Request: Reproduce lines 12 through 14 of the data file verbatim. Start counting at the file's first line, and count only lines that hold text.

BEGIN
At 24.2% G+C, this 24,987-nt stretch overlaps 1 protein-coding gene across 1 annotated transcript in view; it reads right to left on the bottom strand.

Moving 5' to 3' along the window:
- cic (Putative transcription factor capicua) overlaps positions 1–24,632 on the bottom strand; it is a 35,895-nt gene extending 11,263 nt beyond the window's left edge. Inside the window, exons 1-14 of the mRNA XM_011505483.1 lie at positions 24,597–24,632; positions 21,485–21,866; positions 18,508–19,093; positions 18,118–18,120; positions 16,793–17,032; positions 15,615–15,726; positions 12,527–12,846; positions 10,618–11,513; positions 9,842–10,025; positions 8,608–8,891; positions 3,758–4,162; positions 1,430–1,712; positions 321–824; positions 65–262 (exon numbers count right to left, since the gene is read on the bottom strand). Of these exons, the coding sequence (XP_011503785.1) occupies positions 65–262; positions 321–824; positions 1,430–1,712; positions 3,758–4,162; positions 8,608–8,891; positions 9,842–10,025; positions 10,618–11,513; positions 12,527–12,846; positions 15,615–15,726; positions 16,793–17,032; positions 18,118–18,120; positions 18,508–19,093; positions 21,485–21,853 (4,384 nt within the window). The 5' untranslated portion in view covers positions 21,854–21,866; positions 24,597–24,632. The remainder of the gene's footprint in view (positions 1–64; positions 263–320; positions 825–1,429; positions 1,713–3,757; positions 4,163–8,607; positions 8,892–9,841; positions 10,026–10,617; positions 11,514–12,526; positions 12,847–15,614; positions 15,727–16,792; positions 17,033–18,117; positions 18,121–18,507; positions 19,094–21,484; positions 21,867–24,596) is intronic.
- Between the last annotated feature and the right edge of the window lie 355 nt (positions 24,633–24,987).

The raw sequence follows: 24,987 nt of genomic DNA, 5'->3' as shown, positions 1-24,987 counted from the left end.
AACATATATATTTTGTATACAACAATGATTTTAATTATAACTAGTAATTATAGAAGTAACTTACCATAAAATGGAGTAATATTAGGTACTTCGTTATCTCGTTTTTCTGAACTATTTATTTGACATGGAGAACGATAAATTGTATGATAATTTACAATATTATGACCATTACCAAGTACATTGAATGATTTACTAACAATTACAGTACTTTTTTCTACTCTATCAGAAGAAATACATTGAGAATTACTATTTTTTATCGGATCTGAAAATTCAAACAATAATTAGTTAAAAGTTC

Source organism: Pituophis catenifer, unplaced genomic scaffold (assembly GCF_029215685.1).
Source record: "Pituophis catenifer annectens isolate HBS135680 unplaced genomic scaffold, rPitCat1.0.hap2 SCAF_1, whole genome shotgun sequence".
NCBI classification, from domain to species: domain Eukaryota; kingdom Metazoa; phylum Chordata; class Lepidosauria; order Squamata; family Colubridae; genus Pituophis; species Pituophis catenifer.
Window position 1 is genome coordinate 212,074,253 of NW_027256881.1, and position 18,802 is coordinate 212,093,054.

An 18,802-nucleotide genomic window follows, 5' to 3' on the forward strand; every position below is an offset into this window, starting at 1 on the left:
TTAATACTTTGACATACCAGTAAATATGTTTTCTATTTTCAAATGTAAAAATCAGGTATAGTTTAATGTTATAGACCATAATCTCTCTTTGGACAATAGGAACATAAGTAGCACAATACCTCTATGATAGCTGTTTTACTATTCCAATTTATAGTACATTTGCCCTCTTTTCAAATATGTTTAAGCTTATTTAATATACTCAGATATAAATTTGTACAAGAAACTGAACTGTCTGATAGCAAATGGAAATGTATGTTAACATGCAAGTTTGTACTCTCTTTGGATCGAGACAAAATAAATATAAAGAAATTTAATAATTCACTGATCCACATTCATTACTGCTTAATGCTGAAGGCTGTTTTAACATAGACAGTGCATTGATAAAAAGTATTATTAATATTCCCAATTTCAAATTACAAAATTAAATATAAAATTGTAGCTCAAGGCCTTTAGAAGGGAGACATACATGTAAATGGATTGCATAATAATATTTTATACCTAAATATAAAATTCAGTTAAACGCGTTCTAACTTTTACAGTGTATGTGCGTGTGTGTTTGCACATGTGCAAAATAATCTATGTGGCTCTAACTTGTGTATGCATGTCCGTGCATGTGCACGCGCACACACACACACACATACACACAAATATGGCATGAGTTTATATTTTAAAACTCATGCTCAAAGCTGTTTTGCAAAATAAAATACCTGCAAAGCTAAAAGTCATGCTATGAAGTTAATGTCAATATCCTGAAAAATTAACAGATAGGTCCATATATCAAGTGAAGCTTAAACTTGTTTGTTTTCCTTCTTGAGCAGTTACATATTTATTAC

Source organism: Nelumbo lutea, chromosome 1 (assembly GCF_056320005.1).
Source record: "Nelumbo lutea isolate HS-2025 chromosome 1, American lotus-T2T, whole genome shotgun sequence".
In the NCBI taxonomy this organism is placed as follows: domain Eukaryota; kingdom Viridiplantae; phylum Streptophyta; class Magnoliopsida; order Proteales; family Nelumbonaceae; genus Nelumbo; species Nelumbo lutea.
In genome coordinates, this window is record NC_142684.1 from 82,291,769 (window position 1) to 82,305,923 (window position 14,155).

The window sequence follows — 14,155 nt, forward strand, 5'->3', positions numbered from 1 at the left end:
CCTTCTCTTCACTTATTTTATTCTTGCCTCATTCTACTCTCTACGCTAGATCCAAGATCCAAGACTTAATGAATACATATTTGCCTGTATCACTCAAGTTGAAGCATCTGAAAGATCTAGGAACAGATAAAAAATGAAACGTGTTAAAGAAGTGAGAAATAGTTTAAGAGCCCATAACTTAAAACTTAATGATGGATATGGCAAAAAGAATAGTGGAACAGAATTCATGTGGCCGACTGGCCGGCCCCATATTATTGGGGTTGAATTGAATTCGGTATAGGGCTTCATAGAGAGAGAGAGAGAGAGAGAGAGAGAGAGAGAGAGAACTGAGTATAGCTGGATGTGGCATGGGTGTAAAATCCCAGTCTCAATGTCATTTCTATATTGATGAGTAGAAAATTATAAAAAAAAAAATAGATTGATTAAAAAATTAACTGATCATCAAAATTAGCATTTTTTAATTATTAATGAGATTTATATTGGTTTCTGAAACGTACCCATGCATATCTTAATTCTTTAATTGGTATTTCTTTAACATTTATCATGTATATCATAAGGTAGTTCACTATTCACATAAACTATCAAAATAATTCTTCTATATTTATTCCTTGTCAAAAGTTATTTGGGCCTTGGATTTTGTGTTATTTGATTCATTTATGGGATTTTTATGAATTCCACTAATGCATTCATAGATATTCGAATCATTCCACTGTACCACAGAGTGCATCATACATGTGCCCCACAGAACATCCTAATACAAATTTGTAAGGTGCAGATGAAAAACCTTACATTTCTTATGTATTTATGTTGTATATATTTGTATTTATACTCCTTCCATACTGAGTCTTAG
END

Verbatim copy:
TTAATACTTTGACATACCAGTAAATATGTTTTCTATTTTCAAATGTAAAAATCAGGTATAGTTTAATGTTATAGACCATAATCTCTCTTTGGACAATAGGAACATAAGTAGCACAATACCTCTATGATAGCTGTTTTACTATTCCAATTTATAGTACATTTGCCCTCTTTTCAAATATGTTTAAGCTTATTTAATATACTCAGATATAAATTTGTACAAGAAACTGAACTGTCTGATAGCAAATGGAAATGTATGTTAACATGCAAGTTTGTACTCTCTTTGGATCGAGACAAAATAAATATAAAGAAATTTAATAATTCACTGATCCACATTCATTACTGCTTAATGCTGAAGGCTGTTTTAACATAGACAGTGCATTGATAAAAAGTATTATTAATATTCCCAATTTCAAATTACAAAATTAAATATAAAATTGTAGCTCAAGGCCTTTAGAAGGGAGACATACATGTAAATGGATTGCATAATAATATTTTATACCTAAATATAAAATTCAGTTAAACGCGTTCTAACTTTTACAGTGTATGTGCGTGTGTGTTTGCACATGTGCAAAATAATCTATGTGGCTCTAACTTGTGTATGCATGTCCGTGCATGTGCACGCGCACACACACACACACATACACACAAATATGGCATGAGTTTATATTTTAAAACTCATGCTCAAAGCTGTTTTGCAAAATAAAATACCTGCAAAGCTAAAAGTCATGCTATGAAGTTAATGTCAATATCCTGAAAAATTAACAGATAGGTCCATATATCAAGTGAAGCTTAAACTTGTTTGTTTTCCTTCTTGAGCAGTTACATATTTATTAC

Source organism: Nelumbo lutea, chromosome 1 (assembly GCF_056320005.1).
Source record: "Nelumbo lutea isolate HS-2025 chromosome 1, American lotus-T2T, whole genome shotgun sequence".